Social media, confused news reports and a poor grasp of geography are costing tourism businesses on the Capricorn Coast hundreds of thousand of dollars in the wake of Cyclone Debbie, according to local operators.
Several operators have said that potential visitors in southern markets are confused about the size of Queensland and the state’s geography. They think the Capricorn Coast near Rockhampton was hit by Cyclone Debbie, which it wasn’t.
Debbie slammed into the Whitsundays, which is still recovering, but Rockhampton and the Capricorn Coast were struck not by the cyclone but by flooding in the nearby Fitzroy River. This closed Rockhampton airport for a time but the airport has reopened and the Capricorn Coast is open for business.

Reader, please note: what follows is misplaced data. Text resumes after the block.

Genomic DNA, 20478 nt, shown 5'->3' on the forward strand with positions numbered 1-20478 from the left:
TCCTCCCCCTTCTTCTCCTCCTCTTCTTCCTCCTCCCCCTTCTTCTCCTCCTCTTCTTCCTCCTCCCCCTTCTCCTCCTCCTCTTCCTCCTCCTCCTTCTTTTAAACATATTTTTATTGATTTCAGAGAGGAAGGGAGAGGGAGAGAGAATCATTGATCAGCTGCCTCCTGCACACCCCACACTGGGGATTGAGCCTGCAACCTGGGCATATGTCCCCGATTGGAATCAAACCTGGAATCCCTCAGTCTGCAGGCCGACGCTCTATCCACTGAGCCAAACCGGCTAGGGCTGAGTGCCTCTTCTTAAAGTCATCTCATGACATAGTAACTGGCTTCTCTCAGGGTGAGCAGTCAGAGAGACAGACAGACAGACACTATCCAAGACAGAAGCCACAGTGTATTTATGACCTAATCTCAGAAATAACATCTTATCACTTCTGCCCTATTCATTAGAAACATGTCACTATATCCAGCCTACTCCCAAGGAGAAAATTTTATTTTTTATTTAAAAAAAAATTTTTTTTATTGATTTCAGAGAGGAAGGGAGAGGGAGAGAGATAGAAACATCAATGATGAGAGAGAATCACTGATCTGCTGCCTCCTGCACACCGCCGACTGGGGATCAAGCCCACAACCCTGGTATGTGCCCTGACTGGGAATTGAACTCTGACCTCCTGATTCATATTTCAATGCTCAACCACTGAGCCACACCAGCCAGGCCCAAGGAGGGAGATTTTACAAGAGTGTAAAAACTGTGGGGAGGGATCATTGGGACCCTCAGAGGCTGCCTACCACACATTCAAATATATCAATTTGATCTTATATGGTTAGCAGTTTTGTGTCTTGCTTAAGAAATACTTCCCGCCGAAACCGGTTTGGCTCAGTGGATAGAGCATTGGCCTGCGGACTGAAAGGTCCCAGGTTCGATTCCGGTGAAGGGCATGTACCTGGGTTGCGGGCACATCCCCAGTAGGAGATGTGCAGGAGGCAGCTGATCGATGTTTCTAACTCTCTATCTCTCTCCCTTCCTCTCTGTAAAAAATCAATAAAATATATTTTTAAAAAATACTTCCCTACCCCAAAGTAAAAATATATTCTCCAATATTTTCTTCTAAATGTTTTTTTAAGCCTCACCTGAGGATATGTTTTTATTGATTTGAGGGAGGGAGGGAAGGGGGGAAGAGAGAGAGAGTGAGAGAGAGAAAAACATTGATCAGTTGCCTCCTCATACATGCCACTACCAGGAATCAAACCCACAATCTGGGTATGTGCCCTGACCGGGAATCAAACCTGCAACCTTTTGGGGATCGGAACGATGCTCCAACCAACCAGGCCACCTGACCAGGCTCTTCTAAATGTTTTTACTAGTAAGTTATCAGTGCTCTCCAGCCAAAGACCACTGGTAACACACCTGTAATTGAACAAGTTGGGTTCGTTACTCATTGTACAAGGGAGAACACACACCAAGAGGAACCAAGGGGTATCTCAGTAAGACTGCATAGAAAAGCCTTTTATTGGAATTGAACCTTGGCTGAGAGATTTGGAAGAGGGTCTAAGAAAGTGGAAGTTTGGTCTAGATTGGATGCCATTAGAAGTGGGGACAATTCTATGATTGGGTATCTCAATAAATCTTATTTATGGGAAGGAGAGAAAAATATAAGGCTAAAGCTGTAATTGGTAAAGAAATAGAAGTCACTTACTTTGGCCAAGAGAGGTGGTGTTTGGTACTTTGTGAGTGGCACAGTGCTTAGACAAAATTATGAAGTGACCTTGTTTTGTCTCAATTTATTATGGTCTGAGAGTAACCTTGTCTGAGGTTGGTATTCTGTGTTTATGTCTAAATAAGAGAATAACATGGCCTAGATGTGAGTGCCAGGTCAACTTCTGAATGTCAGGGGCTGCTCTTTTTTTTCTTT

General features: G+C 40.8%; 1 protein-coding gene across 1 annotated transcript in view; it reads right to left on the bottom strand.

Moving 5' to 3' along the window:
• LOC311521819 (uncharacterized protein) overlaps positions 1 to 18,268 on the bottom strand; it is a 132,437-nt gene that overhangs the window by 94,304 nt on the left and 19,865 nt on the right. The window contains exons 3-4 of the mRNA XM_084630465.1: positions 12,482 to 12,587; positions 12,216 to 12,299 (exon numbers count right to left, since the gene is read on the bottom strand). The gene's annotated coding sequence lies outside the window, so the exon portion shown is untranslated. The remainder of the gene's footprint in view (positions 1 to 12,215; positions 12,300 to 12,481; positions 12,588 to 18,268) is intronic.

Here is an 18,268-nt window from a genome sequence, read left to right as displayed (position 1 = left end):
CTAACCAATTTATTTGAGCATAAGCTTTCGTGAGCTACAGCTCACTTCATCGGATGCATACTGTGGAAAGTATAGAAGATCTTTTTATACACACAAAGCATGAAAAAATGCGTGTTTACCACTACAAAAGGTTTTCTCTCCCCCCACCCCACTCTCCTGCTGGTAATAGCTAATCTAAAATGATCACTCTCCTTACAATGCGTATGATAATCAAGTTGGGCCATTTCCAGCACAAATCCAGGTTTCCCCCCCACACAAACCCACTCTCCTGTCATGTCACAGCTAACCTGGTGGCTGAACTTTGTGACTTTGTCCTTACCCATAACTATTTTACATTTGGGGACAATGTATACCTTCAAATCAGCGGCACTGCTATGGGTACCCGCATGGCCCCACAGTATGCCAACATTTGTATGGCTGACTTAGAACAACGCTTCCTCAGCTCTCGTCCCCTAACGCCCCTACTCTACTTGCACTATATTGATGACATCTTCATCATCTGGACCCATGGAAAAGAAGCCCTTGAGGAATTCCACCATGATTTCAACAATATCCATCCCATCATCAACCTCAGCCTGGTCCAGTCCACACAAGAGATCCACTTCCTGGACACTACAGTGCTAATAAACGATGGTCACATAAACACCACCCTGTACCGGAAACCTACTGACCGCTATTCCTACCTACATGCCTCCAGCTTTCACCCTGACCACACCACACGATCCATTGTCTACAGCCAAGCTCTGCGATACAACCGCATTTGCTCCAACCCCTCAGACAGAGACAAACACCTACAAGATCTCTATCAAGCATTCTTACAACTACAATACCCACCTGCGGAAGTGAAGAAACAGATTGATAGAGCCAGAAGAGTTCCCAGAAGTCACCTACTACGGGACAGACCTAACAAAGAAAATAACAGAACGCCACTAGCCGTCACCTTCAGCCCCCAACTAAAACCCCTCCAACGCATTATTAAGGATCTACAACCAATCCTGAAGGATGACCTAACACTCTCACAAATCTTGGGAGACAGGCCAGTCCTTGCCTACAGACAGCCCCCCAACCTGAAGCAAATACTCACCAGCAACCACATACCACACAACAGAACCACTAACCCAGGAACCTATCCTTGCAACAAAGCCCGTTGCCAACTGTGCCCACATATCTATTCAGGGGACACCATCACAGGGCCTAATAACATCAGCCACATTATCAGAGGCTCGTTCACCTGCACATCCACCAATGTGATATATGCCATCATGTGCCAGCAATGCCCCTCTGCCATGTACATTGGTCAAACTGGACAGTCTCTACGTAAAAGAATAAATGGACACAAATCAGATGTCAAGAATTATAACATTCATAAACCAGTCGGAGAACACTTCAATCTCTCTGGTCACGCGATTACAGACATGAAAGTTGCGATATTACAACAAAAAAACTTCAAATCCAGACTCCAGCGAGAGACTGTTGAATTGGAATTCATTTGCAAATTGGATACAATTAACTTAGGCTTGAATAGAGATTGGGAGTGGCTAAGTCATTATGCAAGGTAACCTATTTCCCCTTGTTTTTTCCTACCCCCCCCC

Paul Ewan, who runs Cool Waters Holiday Park at Kinka Beach on the Capricorn Coast, told ABC News that the holiday park is undamaged, open for business and the weather is fine – yet holiday cancellations have reached AUD 60,000 and other businesses are also suffering.
Ewan blamed misinformation and its spread on social media. He said people’s knowledge of Queensland north of the Sunshine Coast was sketchy.
Local operators are now planning a campaign to attract visitors in the winter months, when it’s still warm enough to walk around in shorts and a T-shirt.
Edited by William Sykes